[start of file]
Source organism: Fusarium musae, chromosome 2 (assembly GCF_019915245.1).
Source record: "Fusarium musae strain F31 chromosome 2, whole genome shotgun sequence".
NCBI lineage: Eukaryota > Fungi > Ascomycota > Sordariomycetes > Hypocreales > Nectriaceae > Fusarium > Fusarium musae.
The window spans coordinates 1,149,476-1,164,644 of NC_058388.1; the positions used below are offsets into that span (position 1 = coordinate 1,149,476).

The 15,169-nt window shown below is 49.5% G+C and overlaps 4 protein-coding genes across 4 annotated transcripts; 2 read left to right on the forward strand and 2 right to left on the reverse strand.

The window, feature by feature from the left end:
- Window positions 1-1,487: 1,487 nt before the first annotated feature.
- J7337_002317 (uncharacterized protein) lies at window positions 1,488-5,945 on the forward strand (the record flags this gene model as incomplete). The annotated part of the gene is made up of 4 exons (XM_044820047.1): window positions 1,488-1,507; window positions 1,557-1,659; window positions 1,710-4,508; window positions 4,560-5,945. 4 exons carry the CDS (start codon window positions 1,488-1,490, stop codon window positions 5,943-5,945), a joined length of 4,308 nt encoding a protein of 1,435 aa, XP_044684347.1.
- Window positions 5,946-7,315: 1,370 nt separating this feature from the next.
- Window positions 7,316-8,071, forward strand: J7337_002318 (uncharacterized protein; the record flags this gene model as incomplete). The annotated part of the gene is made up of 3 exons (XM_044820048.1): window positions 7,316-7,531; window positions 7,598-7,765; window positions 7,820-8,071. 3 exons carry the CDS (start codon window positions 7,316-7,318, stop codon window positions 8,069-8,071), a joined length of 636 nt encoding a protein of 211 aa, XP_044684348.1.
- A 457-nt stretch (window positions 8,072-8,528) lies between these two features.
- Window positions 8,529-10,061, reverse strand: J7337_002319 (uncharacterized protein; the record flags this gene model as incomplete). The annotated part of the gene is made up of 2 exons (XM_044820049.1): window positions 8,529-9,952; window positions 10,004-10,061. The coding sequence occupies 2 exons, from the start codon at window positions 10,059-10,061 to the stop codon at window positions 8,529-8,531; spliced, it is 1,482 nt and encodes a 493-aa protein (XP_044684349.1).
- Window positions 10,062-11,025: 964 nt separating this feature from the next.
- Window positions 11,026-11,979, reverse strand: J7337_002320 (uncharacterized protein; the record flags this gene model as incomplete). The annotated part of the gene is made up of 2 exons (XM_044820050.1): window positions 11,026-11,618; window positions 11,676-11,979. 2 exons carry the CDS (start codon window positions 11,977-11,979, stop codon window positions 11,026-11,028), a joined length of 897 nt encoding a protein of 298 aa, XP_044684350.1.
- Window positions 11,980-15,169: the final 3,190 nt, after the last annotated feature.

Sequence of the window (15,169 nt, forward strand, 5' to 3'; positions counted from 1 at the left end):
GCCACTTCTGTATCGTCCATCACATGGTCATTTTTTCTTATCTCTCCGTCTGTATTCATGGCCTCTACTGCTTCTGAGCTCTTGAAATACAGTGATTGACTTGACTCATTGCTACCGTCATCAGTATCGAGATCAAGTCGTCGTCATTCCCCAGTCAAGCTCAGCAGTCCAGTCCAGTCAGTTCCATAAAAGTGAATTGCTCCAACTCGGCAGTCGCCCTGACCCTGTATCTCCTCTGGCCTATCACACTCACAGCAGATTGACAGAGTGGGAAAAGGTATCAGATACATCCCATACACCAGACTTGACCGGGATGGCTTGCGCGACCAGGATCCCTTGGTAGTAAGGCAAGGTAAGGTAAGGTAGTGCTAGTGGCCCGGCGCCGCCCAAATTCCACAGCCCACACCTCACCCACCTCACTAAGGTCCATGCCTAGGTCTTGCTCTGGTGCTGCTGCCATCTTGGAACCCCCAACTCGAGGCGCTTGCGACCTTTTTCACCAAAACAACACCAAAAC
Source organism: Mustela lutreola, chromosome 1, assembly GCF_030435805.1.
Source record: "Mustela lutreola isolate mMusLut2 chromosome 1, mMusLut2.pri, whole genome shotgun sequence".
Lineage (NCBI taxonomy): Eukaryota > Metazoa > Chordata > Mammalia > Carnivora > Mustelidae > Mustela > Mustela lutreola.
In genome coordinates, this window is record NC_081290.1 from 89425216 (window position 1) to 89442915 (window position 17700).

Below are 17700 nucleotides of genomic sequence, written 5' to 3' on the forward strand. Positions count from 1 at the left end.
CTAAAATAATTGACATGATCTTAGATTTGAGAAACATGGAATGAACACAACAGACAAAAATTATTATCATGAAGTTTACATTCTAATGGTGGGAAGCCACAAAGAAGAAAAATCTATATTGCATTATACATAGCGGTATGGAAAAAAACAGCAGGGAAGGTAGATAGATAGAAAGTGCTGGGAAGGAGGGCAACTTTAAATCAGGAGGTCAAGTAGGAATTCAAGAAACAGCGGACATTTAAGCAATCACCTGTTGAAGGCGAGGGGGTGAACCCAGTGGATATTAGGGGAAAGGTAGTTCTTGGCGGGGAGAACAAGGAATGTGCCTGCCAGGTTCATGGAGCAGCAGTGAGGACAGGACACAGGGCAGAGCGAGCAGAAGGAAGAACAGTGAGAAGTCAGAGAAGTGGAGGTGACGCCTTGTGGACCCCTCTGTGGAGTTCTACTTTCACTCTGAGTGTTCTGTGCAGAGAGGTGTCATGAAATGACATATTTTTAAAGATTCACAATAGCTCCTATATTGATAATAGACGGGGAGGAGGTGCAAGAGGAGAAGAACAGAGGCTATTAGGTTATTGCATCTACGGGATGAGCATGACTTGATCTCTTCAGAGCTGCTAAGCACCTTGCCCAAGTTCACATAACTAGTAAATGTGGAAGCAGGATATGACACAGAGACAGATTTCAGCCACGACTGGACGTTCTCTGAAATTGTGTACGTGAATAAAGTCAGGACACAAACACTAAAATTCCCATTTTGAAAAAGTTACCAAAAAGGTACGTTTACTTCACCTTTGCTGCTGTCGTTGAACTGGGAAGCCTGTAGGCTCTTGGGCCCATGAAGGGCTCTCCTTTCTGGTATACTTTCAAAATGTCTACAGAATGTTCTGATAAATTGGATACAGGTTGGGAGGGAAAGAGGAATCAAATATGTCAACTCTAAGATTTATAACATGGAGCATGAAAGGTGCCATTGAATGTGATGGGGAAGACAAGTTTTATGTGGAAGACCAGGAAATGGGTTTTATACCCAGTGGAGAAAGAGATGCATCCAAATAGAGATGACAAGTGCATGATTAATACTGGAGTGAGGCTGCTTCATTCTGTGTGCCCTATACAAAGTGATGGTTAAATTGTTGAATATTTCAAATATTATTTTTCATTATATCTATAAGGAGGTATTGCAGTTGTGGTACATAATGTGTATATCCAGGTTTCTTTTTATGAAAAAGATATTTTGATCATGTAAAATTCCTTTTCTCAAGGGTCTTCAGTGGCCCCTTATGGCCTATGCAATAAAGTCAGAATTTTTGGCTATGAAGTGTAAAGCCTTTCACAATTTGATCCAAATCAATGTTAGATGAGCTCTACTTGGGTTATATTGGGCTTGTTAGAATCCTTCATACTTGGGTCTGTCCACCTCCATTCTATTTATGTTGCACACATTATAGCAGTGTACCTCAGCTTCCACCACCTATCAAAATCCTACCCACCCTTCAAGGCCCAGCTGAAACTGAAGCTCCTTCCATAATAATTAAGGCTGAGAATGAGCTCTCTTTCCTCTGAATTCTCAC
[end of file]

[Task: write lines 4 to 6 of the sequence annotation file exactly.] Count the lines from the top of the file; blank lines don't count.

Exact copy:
The window spans coordinates 1,149,476-1,164,644 of NC_058388.1; the positions used below are offsets into that span (position 1 = coordinate 1,149,476).

The 15,169-nt window shown below is 49.5% G+C and overlaps 4 protein-coding genes across 4 annotated transcripts; 2 read left to right on the forward strand and 2 right to left on the reverse strand.

The window, feature by feature from the left end: